[NCLUG] Follow up

Stephen Warren swarren at wwwdotorg.org
Sun Oct 21 09:14:21 MDT 2012

On 10/21/2012 05:02 AM, Kerry Miller wrote:
> Hi People,

Kerry, a couple of points that will help you get the most out of mailing

1) When following up on a topic where there's already an existing email
thread, it's best to reply to a message in that thread rather than
starting a new thread with an entirely unrelated subject line. This will
allow people to associate your new message with the previous discussion.
Otherwise, the context of the new discussion won't be obvious.

2) Picking a good "subject" for the email is important. "Follow up" and
"Maybe" impart zero useful information about the content of the email.
For many people, the email subject is all they see unless they
specifically act to read the message. Hence, it's extremely important to
put something descriptive in the email subject, so people don't simply
ignore the messages.

>      In /etc/fstab
>          LABEL=Downloads   /mnt/downloads   ext4   defaults 0 0
>      On this partition I've created a directory structure something like this:
>          kerrym2:~$ ls -l /mnt/downloads
>          drwx------ 2 root    root    16384 Oct 16 14:46 lost+found
>          drwxr-xr-x 3 kerrym2 kerrym2  4096 Oct 16 15:10 Downloads
>      Then that user, kerrym2, can do this:
>          kerrym2:~$ ln -s /mnt/downloads/Downloads Downloads

I /think/ that's a quote of Bill Thorson's email. If so, it is customary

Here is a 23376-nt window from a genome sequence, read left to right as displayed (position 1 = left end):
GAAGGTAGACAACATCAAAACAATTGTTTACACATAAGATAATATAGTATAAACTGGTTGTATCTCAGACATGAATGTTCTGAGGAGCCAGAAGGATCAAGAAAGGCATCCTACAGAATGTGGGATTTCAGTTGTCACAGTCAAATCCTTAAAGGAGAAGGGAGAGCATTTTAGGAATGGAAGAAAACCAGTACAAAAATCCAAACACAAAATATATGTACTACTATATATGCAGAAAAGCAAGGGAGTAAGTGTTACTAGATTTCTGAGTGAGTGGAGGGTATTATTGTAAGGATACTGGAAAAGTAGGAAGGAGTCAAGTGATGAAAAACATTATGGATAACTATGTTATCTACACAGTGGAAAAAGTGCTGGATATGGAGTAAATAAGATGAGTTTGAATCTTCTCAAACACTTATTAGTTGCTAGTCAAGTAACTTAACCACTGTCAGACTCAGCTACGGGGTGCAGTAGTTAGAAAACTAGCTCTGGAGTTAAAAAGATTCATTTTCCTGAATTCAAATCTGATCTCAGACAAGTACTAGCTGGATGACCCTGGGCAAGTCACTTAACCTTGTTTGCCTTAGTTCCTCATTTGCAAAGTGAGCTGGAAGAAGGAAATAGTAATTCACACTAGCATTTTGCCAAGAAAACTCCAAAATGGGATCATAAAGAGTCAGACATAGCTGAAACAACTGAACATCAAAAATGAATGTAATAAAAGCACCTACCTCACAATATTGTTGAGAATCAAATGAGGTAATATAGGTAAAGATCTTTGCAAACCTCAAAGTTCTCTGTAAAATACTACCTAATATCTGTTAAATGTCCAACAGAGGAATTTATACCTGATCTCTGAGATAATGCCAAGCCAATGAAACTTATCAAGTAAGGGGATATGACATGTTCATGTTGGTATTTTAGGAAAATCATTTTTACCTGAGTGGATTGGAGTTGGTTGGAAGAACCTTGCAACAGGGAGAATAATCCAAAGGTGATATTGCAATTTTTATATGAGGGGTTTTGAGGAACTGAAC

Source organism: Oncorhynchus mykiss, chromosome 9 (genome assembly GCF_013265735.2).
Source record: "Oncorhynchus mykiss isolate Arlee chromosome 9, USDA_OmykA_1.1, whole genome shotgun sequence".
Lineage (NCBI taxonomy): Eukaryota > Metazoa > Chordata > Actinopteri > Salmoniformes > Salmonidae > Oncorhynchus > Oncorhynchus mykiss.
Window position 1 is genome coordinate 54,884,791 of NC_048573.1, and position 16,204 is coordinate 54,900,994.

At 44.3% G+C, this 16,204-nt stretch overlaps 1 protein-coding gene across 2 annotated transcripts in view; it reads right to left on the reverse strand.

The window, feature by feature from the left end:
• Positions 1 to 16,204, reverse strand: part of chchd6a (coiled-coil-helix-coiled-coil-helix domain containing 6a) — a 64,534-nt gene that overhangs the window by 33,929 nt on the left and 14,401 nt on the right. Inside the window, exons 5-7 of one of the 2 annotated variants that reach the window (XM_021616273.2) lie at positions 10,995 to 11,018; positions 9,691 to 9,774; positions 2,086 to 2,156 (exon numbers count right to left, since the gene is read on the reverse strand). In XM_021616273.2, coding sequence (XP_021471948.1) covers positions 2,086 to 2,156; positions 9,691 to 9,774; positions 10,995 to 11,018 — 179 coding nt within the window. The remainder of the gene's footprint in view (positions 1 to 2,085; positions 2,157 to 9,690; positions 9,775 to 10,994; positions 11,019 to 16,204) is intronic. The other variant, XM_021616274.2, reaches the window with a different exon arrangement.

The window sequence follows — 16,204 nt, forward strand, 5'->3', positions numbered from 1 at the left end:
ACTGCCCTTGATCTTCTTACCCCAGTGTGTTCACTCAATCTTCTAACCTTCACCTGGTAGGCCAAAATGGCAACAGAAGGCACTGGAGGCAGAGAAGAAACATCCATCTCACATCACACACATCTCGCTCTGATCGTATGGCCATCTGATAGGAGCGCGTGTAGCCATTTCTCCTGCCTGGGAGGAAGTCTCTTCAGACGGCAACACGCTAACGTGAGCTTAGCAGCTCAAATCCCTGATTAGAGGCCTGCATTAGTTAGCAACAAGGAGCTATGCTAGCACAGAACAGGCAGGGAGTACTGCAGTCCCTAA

to prefix the quoted content with ">" rather than whitespace
indentation. Without doing so (and especially with no attribution),
people aren't going to have a clue that's a quote, and your email will
be extremely confusing to read. I notice that you're using Thunderbird -
I believe the use of a correct quote prefix is the default configuration
in Thunderbird; did you explicitly change it? Perhaps you're sending
HTML email (which is a no-no on mailing lists) and the list server is
stripping out the HTML leaving incorrect formatting?

Finally, some of your emails have simply been statements of your
thoughts, rather than asking questions. This doesn't seem that useful;
are you actually attempting to ask questions but not, or just thinking
out loud? Unless you ask specific questions, people won't know what to

> And the mounting of this volume could be done in the user set up file 
> and the user has read write privileges to that partition or disk.  At 
> least this is how I interpret what is explained.

I have no idea what a "user set up file" is.

With Bill's example, there should be no need to do anything
user-specific after the initial chown command (even after logout/login
or reboot); the filesystem should be mounted automatically at boot, and
the permissions stored permanently on disk.

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